Sandra Petersen returns to her first love - rugged coast lines and wild weather.

My name is Sandra Petersen. I am an artist, composer, musician, Brain Gym Coach and teacher.

“My insights into both art and brain injury began very young. When eighteen months old, I was diagnosed with epilepsy which proved to be treatable with specialised nutrition. After a childhood spent mostly painting, drawing, learning piano, a variety of other instruments and appreciating nature, I was accepted, at the age of 17 by the Qld Conservatorium of music to study opera singing. In parallel with this I was offered an art teacher’s scholarship and a music teaching scholarship by Education Queensland. Passionately creative, music and painting have been the focus of my creative life ever since.”

While I was bringing up three children, 7, 6, 4years old, I was involved in a motor accident which severely disabled me both physically and perceptually.
I was determined however to recover all my faculties, and in the process of rehabilitating myself I learned a great deal about the theory and practice of treating brain injury. This experience has added greatly to my method and practice both as a musician and as an art teacher”. For a period of 7 years, I conducted classes and workshops in schools and my clinics in Ipswich and Brisbane as an Educational Therapist, overcoming learning difficulties.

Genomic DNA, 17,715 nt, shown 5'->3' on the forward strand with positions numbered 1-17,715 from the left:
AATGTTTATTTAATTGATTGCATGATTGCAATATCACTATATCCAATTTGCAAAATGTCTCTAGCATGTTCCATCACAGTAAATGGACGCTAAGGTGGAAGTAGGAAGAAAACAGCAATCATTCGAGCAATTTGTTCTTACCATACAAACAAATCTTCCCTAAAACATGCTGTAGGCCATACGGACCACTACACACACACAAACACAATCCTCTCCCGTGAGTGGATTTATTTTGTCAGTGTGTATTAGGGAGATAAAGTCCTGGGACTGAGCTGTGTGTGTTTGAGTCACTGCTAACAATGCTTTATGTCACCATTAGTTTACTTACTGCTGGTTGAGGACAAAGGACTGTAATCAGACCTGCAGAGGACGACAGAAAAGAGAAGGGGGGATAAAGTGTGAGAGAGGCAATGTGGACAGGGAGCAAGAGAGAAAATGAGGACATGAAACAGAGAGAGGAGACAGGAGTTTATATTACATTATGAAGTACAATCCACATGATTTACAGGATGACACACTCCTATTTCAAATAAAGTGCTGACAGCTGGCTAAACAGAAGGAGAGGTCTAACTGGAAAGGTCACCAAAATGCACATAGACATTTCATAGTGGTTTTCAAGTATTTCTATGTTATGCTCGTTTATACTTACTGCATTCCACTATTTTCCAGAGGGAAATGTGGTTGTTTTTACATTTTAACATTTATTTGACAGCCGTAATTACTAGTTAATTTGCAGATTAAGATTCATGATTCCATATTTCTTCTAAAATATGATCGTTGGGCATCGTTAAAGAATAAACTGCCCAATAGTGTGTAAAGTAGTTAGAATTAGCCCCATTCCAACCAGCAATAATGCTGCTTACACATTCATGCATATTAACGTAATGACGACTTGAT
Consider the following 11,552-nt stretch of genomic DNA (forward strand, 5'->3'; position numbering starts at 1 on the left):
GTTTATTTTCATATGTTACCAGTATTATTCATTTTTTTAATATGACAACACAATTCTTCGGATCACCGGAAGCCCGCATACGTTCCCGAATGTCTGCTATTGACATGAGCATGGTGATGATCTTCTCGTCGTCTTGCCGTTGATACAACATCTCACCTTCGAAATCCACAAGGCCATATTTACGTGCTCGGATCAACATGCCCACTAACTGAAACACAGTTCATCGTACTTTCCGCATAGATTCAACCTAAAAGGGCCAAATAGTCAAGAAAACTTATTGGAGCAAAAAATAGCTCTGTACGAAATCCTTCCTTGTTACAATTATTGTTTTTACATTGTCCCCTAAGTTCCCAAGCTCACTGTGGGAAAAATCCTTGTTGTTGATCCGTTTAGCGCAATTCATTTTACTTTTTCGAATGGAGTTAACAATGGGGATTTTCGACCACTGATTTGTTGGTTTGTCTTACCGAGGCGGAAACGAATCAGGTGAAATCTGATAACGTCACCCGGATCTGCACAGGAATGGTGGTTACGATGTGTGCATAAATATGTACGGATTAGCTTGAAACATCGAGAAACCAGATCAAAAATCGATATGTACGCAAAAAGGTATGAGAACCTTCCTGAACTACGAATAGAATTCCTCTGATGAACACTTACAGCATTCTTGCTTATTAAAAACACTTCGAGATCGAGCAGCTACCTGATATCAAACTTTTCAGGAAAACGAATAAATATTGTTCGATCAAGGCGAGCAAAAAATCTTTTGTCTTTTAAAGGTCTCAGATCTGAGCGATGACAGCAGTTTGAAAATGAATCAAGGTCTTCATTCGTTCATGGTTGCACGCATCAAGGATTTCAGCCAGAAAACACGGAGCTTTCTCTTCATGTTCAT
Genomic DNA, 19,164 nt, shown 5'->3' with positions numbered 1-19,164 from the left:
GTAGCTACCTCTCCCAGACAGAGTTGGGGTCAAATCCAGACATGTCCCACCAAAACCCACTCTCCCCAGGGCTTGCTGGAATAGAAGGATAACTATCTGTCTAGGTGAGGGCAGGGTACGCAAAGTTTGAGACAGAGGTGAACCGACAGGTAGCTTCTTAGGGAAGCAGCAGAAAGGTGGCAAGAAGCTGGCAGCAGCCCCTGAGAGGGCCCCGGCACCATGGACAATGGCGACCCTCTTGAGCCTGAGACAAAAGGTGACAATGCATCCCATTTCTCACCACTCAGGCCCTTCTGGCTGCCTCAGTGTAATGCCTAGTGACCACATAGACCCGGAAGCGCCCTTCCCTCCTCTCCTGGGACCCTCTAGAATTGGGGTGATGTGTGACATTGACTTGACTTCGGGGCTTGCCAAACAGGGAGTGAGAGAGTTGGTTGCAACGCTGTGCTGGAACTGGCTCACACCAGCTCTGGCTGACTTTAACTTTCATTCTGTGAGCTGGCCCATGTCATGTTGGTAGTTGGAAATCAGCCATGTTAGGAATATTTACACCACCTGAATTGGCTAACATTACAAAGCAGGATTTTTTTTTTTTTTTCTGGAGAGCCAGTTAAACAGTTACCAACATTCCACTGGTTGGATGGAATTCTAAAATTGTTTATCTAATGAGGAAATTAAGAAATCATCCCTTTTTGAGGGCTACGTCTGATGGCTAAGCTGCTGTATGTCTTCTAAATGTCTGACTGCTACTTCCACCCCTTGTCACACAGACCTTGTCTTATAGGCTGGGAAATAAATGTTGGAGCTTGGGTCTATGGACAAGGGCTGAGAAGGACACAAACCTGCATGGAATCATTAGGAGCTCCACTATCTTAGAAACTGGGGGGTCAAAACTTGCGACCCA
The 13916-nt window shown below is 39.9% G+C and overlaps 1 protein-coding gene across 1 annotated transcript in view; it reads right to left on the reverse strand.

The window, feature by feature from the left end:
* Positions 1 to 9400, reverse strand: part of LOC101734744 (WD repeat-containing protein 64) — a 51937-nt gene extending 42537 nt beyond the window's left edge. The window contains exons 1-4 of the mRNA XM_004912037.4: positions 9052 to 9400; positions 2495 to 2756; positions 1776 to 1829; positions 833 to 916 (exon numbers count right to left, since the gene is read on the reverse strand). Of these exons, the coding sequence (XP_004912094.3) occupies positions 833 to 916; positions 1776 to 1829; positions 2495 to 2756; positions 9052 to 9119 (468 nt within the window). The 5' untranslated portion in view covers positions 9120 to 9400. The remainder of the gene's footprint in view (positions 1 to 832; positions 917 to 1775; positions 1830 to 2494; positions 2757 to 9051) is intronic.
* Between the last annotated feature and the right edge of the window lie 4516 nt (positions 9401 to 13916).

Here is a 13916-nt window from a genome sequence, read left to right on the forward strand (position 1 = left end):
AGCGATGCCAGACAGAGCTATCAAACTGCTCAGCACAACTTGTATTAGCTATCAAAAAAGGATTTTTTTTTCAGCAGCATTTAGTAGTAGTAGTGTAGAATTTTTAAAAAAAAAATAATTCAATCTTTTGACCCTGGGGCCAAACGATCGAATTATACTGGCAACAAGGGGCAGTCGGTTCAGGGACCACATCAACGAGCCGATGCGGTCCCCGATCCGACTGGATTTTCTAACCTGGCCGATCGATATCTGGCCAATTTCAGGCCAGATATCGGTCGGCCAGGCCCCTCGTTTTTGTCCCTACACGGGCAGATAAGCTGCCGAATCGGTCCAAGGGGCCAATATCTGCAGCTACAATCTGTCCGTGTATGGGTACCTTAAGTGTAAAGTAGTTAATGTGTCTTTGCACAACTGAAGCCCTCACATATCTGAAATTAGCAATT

Queensland born Sandra’s earliest memories of creating art were waiting for her mother, who would predictably produce crayons and coloured pencils and paper from her purse to keep her occupied while she taled to friends. Being very sick as a young child with seizures, bronchial asthma and diabetes, art was her main activity in bed. Beatrice Potter's books, delicately illustrated, were read to her nightly. She copied the colour mixing and drawings.

Library books on Rembrandt, whose faces emerged out of darkness, Impressionist painting with colours alive and vibrant even in shadows, Vincent van Gogh's brushstrokes that suggested wind currents in atmospheric skies and over fields, taught her how to capture movement and form. Her bike was transport to her beloved Sarina Beach headland and Inlet. There she puzzled out perspective, how to render being on top of a cliff looking down on foaming seas with trees clinging to the cliff face, and the sense of expansive skies.

Fisherman’s knowledge as seen in clouds and eddies, were taught by her sea faring Grandfather Hans Christian Petersen. Cyclones every summer were awesome as they stimulated king tides and powerful 200 klm hour winds which ripped up houses, seacraft, trees and animals into their clockwise frenzies. That wonder has remained within her all her life.

After her teachers college studies at Kelvin Grove Brisbane she began art teaching in Bremer High School Ipswich, becoming art Head of Department, and privately teaching at her home in Brassal, Ipswich. She also taught art at Ipswich T.A.F.E., organised art exhibitions for her students and performed art demonstrations for public audiences. Holiday art classes everywhere she lived, were popular, and attended with enthusiastic students.